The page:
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    If it's painted, yes, a 'stripper' is needed. If it's just a dark wood finish and you want to take it back to it's original finish, you might try denatured alcohol. not rubbing alcohol but denatured alcohol. You can get it at the hardware store. Try a small corner an see if that does what you want. Put it on a rag and rub in a circular motion.

  11. #11
    pal
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    Please wait until you can do it outside - or at least leave your garage door open! I put down newspapers and then a plastic shower liner down to work on. You'll also need some kind of a bucket to put the paint scrapings into.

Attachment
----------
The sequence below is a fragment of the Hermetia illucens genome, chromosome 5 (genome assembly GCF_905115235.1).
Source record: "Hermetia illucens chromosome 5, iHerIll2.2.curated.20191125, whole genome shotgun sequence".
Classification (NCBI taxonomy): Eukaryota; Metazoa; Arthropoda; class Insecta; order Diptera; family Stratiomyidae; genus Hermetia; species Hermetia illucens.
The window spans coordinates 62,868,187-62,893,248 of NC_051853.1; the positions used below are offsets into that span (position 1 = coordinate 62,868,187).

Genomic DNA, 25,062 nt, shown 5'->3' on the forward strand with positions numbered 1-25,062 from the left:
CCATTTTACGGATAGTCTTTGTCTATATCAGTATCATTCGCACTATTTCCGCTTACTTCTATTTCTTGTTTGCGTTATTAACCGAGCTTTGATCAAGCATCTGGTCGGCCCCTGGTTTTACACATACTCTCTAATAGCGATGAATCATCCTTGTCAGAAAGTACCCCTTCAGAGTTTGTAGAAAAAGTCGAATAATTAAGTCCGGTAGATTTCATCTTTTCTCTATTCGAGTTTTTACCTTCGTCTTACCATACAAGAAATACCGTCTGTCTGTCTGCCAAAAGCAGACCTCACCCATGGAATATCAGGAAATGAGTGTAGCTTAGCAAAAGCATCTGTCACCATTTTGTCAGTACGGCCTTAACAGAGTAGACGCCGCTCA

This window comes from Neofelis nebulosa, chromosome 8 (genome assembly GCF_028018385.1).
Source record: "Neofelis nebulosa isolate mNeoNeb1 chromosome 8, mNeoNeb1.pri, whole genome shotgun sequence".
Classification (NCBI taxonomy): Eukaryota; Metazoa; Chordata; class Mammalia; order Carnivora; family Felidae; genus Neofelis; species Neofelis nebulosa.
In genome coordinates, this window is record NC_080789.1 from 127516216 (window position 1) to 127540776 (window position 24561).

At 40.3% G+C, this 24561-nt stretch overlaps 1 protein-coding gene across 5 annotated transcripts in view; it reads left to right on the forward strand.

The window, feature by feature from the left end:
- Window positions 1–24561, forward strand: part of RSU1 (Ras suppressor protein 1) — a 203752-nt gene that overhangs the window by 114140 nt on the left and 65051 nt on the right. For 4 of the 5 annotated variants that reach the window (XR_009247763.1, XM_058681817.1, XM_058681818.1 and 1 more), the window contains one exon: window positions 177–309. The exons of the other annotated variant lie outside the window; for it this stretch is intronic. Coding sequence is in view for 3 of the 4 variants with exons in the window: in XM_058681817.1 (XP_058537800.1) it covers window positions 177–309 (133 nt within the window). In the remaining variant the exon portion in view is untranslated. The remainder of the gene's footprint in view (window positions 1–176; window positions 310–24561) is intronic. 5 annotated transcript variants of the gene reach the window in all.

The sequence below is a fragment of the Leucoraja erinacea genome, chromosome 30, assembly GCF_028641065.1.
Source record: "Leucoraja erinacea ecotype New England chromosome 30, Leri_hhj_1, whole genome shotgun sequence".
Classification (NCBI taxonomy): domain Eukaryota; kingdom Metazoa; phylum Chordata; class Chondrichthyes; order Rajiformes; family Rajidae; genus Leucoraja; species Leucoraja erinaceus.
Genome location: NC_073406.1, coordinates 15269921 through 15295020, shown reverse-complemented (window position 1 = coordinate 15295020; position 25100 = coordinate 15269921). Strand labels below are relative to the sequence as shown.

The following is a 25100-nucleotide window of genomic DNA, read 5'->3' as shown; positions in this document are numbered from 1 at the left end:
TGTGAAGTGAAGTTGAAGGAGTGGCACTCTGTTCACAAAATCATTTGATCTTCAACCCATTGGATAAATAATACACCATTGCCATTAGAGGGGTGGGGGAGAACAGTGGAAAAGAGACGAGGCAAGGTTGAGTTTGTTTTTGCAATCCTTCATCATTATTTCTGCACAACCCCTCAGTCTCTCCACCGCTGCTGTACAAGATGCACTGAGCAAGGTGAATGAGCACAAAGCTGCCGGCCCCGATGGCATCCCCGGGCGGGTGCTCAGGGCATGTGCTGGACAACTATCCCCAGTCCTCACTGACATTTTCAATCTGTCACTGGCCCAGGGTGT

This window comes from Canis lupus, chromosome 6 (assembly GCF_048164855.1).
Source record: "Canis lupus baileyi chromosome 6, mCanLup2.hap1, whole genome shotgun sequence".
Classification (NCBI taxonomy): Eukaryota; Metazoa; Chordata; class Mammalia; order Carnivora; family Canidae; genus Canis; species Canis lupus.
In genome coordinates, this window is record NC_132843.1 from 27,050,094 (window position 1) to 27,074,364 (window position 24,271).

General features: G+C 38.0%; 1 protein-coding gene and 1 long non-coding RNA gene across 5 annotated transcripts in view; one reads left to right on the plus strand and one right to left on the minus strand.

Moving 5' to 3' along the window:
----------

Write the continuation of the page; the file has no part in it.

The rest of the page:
I use stripper and then scrape the stripper and old paint off with a wide putty knife - then go over it again with very fine steel wool dipped in the stripper to get off anything that's left on the furniture. Start with an inconspicuous area, like the back of a leg to see what you've got.

    Good luck to you - I think you will be very pleased with the result!
    PACE - Positive Attitude Changes Everything

    "All things are literally better, lovlier, and more beloved for the imperfections that reflect the human effort that went into their making."